CDK/cyclin human disorders are variably phenocopied by mouse models

In line with the tremendous interest that CDKs and cyclins have attracted, animal models and in particular mouse knockouts have been produced for most members of both families. As presented above, such models have proven very useful in deciphering the functions of some CDKs and cyclins, and they have sometimes offered valuable phenocopies of human syndromes caused by loss-of-function mutations. However, in other cases, animal models have partially or totally failed to do so. For example, Cdk10 KO mice phenocopy the growth retardation and the spine defects observed in CDK10-mutated patients, but they present many additional defects in lung, kidney, heart, spleen, liver, muscle that are not seen in patients and that cause massive lethality before or soon after birth [10]. Whereas CCNK haploinsufficiency causes a number of human anatomical and functional phenotypes that should be potentially detectable in mice, Ccnk+/− pups and adults are perfectly healthy and reproduce well [55]. Whereas respiratory problems represent the cardinal feature of patients containing homozygous loss-of-function CCNO mutations, none of those conditional KO Ccno−/− mice that survived gestation presented such problems. However, Ccno conditional and constitutive KO mice present hydrocephalus and/or infertility [67, 68], two features occasionally observed in cyclin O-deficient patients [26, 69]. Whereas heterozygote Cdk8+/− mice show no phenotype, it is impossible to obtain Cdk8−/− offspring or even late embryos [70]. CDK19 KO mice seem to show no significant functional or behavioral phenotype except for increased grip strength in males (

Many reasons can explain the frequent inability of mouse KO models to phenocopy human disorders caused by mutations on a number of CDK or cyclin genes. First, it is well known that functional redundancies exist amongst the CDK and, even more so, the cyclin family. Hence, single gene KOs often produce no or modest phenotypes due to compensatory mechanisms (reviewed in [71]). Such redundancies and compensatory mechanisms also exist in humans. However, despite tremendous progresses [72], mouse phenotyping does not equal human full clinical investigations, and many human phenotypes (especially intellectual or behavioral abilities) can hardly be detected in mice. Second, mouse KO models only have the potential to phenocopy human syndromes caused by loss-of-function mutations. A number of syndromes reviewed herein are caused by gain-of-function or dominant-negative mutations, which, in the latter case, can conceivably preserve some of the functions of the corresponding protein. With the recent advances in genome editing techniques, it is now possible to introduce those mutations in mice to model human pathological conditions caused by gain-of function or dominant-negative mutations [73].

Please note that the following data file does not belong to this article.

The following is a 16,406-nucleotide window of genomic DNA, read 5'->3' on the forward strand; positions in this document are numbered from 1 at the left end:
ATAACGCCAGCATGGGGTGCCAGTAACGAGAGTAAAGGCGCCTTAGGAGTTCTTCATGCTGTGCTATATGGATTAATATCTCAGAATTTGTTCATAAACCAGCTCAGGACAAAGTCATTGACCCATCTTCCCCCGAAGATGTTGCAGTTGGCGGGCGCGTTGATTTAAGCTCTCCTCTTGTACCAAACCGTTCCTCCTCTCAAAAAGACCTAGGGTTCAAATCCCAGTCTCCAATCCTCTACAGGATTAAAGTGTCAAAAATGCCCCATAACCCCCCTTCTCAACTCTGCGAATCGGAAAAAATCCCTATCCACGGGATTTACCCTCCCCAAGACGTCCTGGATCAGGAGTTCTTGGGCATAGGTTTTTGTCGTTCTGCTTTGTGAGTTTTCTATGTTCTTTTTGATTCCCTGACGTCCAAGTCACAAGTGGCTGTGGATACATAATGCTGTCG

Human genetics looms CDK/cyclin regulatory networks

Mutations on different loci often produce overlapping human phenotypes or, in some cases, a single given syndrome. This frequently reflects physical and/or functional interactions formed between the corresponding proteins to control underlying biological mechanisms. An emblematic example is the Bardet-Biedl ciliopathy that can be caused by mutations on more than 20 so-called BBS genes. Eight of these genes code for proteins forming an octameric complex (the BBsome), which plays a pivotal role in ciliogenesis [74]. Another one is provided by a number of syndromes that all include neurodevelopmental disorders and that are caused by mutations on components of the mediator of RNA polymerase II. In particular, 5 of the 7 proteins that form the kinase module, among which CDK8 and CDK19, are involved in these mediatorpathies [9, 75]. As highlighted by the few chosen examples below, the involvement of CDK and cyclin genes in human syndromes can point to unknown protein interactions or can give weigh to putative protein interactions identified by high-throughput proteome-scale endeavors, within a number of regulatory networks.

Most of the 20 genes involved in lissencephaly are related to microtubule structural or associated-proteins [36]. CDK5 was an already well-known regulator of neuronal cytoskeleton dynamics, directly or indirectly engaging some of these 20 proteins (reviewed in [76]). The recent discovery of a new lissencephalic syndrome caused by mutations in CEP85L allowed to unveil an important interaction with CDK5, which drives the localization and activation of the kinase at the centrosome to ensure proper organization of centrosome and cytoskeleton [77] (Fig. 1).

Fig. 1

CDK5-centered regulatory network and its involvement in human neurodevelopmental disorders. PAFAH1B1 (aka LIS1) and YWHAE bind to CDK5/p35-phosphorylated NUDEL, thereby protecting it from degradation. Two other proteins involved in lissencephalic syndromes, DCX and NDE1 (aka LISX1 and LIS4, respectively), are also phosphorylated and regulated by CDK5, which thus plays a central role in the neuronal development mechanisms underlying lissencephaly